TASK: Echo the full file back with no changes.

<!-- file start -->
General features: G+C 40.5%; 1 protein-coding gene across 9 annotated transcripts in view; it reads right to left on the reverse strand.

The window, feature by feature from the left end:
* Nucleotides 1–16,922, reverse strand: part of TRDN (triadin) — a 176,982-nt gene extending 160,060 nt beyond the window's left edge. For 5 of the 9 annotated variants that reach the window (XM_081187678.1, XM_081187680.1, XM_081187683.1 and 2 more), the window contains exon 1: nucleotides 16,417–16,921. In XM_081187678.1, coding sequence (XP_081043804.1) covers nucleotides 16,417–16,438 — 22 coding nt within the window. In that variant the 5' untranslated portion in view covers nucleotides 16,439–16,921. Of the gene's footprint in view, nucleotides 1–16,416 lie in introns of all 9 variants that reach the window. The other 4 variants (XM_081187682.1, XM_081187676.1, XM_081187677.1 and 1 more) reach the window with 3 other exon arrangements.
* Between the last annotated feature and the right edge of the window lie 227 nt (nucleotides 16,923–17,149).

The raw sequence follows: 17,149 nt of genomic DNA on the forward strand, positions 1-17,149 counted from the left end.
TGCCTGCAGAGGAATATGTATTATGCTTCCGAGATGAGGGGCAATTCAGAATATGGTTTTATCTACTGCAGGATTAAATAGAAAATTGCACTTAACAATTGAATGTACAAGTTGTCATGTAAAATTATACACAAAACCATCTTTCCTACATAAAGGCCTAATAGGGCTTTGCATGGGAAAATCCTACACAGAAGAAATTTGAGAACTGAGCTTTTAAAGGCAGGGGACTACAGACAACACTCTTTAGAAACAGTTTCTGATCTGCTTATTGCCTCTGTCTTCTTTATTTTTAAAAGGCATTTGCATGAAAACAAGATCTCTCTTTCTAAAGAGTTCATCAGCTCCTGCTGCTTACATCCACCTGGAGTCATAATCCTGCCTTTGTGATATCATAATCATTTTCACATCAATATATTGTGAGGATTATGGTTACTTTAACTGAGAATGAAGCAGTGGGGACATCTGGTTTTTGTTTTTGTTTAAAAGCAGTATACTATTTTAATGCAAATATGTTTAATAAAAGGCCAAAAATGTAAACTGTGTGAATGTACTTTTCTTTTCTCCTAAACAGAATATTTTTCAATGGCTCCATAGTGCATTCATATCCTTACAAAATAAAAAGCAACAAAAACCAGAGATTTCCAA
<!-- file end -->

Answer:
General features: G+C 40.5%; 1 protein-coding gene across 9 annotated transcripts in view; it reads right to left on the reverse strand.

The window, feature by feature from the left end:
* Nucleotides 1–16,922, reverse strand: part of TRDN (triadin) — a 176,982-nt gene extending 160,060 nt beyond the window's left edge. For 5 of the 9 annotated variants that reach the window (XM_081187678.1, XM_081187680.1, XM_081187683.1 and 2 more), the window contains exon 1: nucleotides 16,417–16,921. In XM_081187678.1, coding sequence (XP_081043804.1) covers nucleotides 16,417–16,438 — 22 coding nt within the window. In that variant the 5' untranslated portion in view covers nucleotides 16,439–16,921. Of the gene's footprint in view, nucleotides 1–16,416 lie in introns of all 9 variants that reach the window. The other 4 variants (XM_081187682.1, XM_081187676.1, XM_081187677.1 and 1 more) reach the window with 3 other exon arrangements.
* Between the last annotated feature and the right edge of the window lie 227 nt (nucleotides 16,923–17,149).

The raw sequence follows: 17,149 nt of genomic DNA on the forward strand, positions 1-17,149 counted from the left end.
TGCCTGCAGAGGAATATGTATTATGCTTCCGAGATGAGGGGCAATTCAGAATATGGTTTTATCTACTGCAGGATTAAATAGAAAATTGCACTTAACAATTGAATGTACAAGTTGTCATGTAAAATTATACACAAAACCATCTTTCCTACATAAAGGCCTAATAGGGCTTTGCATGGGAAAATCCTACACAGAAGAAATTTGAGAACTGAGCTTTTAAAGGCAGGGGACTACAGACAACACTCTTTAGAAACAGTTTCTGATCTGCTTATTGCCTCTGTCTTCTTTATTTTTAAAAGGCATTTGCATGAAAACAAGATCTCTCTTTCTAAAGAGTTCATCAGCTCCTGCTGCTTACATCCACCTGGAGTCATAATCCTGCCTTTGTGATATCATAATCATTTTCACATCAATATATTGTGAGGATTATGGTTACTTTAACTGAGAATGAAGCAGTGGGGACATCTGGTTTTTGTTTTTGTTTAAAAGCAGTATACTATTTTAATGCAAATATGTTTAATAAAAGGCCAAAAATGTAAACTGTGTGAATGTACTTTTCTTTTCTCCTAAACAGAATATTTTTCAATGGCTCCATAGTGCATTCATATCCTTACAAAATAAAAAGCAACAAAAACCAGAGATTTCCAA